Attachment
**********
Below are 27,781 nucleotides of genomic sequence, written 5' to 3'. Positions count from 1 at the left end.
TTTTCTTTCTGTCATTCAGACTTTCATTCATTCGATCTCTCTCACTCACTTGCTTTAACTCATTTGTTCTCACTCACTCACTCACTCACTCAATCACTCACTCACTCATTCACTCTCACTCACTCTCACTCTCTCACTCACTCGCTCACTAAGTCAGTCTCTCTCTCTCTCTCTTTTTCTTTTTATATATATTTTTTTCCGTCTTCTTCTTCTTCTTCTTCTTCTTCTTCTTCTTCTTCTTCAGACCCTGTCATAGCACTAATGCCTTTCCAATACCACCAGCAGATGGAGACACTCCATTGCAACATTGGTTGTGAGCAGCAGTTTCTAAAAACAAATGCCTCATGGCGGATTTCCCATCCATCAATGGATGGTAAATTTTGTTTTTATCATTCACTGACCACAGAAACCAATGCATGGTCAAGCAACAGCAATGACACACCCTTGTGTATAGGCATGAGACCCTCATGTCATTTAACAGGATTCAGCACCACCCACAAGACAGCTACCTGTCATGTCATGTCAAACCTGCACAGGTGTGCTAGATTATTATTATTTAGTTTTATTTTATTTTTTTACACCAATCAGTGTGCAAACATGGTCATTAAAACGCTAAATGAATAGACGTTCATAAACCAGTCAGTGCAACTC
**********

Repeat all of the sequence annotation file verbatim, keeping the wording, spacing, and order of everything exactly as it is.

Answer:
Below are 27,781 nucleotides of genomic sequence, written 5' to 3'. Positions count from 1 at the left end.
TTTTCTTTCTGTCATTCAGACTTTCATTCATTCGATCTCTCTCACTCACTTGCTTTAACTCATTTGTTCTCACTCACTCACTCACTCACTCAATCACTCACTCACTCATTCACTCTCACTCACTCTCACTCTCTCACTCACTCGCTCACTAAGTCAGTCTCTCTCTCTCTCTCTTTTTCTTTTTATATATATTTTTTTCCGTCTTCTTCTTCTTCTTCTTCTTCTTCTTCTTCTTCTTCTTCAGACCCTGTCATAGCACTAATGCCTTTCCAATACCACCAGCAGATGGAGACACTCCATTGCAACATTGGTTGTGAGCAGCAGTTTCTAAAAACAAATGCCTCATGGCGGATTTCCCATCCATCAATGGATGGTAAATTTTGTTTTTATCATTCACTGACCACAGAAACCAATGCATGGTCAAGCAACAGCAATGACACACCCTTGTGTATAGGCATGAGACCCTCATGTCATTTAACAGGATTCAGCACCACCCACAAGACAGCTACCTGTCATGTCATGTCAAACCTGCACAGGTGTGCTAGATTATTATTATTTAGTTTTATTTTATTTTTTTACACCAATCAGTGTGCAAACATGGTCATTAAAACGCTAAATGAATAGACGTTCATAAACCAGTCAGTGCAACTC